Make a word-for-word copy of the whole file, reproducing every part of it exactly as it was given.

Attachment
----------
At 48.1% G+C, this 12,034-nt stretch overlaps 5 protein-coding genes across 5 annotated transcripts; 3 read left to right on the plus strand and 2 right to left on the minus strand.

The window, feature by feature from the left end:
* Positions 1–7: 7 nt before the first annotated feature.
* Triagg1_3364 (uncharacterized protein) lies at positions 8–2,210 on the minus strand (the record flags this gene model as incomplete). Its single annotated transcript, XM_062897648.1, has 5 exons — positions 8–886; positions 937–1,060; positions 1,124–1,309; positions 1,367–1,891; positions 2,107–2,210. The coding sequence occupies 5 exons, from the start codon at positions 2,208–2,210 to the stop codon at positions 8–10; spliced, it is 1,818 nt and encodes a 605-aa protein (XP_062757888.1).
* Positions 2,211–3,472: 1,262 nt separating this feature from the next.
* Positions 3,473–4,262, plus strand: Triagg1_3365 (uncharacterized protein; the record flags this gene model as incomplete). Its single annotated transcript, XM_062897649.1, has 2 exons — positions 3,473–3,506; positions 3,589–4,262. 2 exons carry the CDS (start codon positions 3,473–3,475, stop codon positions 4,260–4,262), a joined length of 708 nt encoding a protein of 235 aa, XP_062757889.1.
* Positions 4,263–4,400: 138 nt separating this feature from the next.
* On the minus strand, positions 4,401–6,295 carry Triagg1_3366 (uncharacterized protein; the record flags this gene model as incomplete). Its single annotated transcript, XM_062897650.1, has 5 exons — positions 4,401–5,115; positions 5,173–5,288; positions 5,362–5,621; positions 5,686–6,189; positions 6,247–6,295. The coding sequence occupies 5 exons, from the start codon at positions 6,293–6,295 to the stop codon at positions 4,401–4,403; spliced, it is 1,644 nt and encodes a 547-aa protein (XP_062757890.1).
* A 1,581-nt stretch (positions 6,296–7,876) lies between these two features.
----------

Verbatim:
At 48.1% G+C, this 12,034-nt stretch overlaps 5 protein-coding genes across 5 annotated transcripts; 3 read left to right on the plus strand and 2 right to left on the minus strand.

The window, feature by feature from the left end:
* Positions 1–7: 7 nt before the first annotated feature.
* Triagg1_3364 (uncharacterized protein) lies at positions 8–2,210 on the minus strand (the record flags this gene model as incomplete). Its single annotated transcript, XM_062897648.1, has 5 exons — positions 8–886; positions 937–1,060; positions 1,124–1,309; positions 1,367–1,891; positions 2,107–2,210. The coding sequence occupies 5 exons, from the start codon at positions 2,208–2,210 to the stop codon at positions 8–10; spliced, it is 1,818 nt and encodes a 605-aa protein (XP_062757888.1).
* Positions 2,211–3,472: 1,262 nt separating this feature from the next.
* Positions 3,473–4,262, plus strand: Triagg1_3365 (uncharacterized protein; the record flags this gene model as incomplete). Its single annotated transcript, XM_062897649.1, has 2 exons — positions 3,473–3,506; positions 3,589–4,262. 2 exons carry the CDS (start codon positions 3,473–3,475, stop codon positions 4,260–4,262), a joined length of 708 nt encoding a protein of 235 aa, XP_062757889.1.
* Positions 4,263–4,400: 138 nt separating this feature from the next.
* On the minus strand, positions 4,401–6,295 carry Triagg1_3366 (uncharacterized protein; the record flags this gene model as incomplete). Its single annotated transcript, XM_062897650.1, has 5 exons — positions 4,401–5,115; positions 5,173–5,288; positions 5,362–5,621; positions 5,686–6,189; positions 6,247–6,295. The coding sequence occupies 5 exons, from the start codon at positions 6,293–6,295 to the stop codon at positions 4,401–4,403; spliced, it is 1,644 nt and encodes a 547-aa protein (XP_062757890.1).
* A 1,581-nt stretch (positions 6,296–7,876) lies between these two features.